Petts Wood: The making of a 1920s garden suburb

by Peter Waymark

Rapid Growth

In an article in 1930 the Estates Gazette counted 45 builders working in what became known as Petts Wood East. Some were responsible for entire roads, others for just a few houses. By no means all of them followed the Tudor style. But while allowing for variety and individuality, Scruby, with the help of Culliford, ensured a common standard.

The main challenge to the rural-romantic style came just outside the Scruby development and was the work of Davis Estates, one of the most prolific builders in the London area during the 1930s. Davis used the "modern" style which had been pioneered on the Continent and was chararacterised by smooth, white walls, steel-framed windows which often turned a corner and, sometimes, flat roofs. The latter were promoted as sun traps but tended to let in the rain and were disliked by building societies. The Davis houses provided a stylish, smaller and cheaper alternative to the prevailing mock Tudor.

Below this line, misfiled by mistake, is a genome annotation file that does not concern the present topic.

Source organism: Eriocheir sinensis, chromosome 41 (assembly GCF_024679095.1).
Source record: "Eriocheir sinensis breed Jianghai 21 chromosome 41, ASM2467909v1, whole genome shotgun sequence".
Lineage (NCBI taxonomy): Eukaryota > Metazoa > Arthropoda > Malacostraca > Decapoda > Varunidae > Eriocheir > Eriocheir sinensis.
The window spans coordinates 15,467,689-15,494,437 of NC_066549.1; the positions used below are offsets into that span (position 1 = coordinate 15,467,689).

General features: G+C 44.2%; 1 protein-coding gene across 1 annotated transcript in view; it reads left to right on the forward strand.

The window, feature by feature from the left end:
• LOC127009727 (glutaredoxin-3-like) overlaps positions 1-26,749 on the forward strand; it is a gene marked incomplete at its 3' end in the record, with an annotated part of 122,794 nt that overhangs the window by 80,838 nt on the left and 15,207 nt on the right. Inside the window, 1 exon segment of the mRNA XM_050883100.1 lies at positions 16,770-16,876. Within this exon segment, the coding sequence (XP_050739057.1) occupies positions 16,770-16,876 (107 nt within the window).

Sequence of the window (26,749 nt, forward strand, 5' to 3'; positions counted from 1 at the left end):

The prices of new houses reflected the sort of area Scruby was trying to promote. The average for the London area in the 1930s was between £650 and £750 but until the Davis estate went up there was little in Petts Wood as cheap as that. Typically houses cost between £795 for a small semi to as much as £2,200 for a detached four-bedroomed property. This in turn defined the social make-up of the area, which was overwhelmingly middle-class and professional. Husbands, some dressed in black coats and pinstripe trousers, took the train to their offices in the City or West End. Less formally attired were the Fleet Street journalists attracted to the area by the all-night trains which ran from Blackfriars. In keeping with the convention of the time, most Petts Wood wives did not work. They did the shopping and immersed themselves in the new suburb's fast-growing social and charitable activities.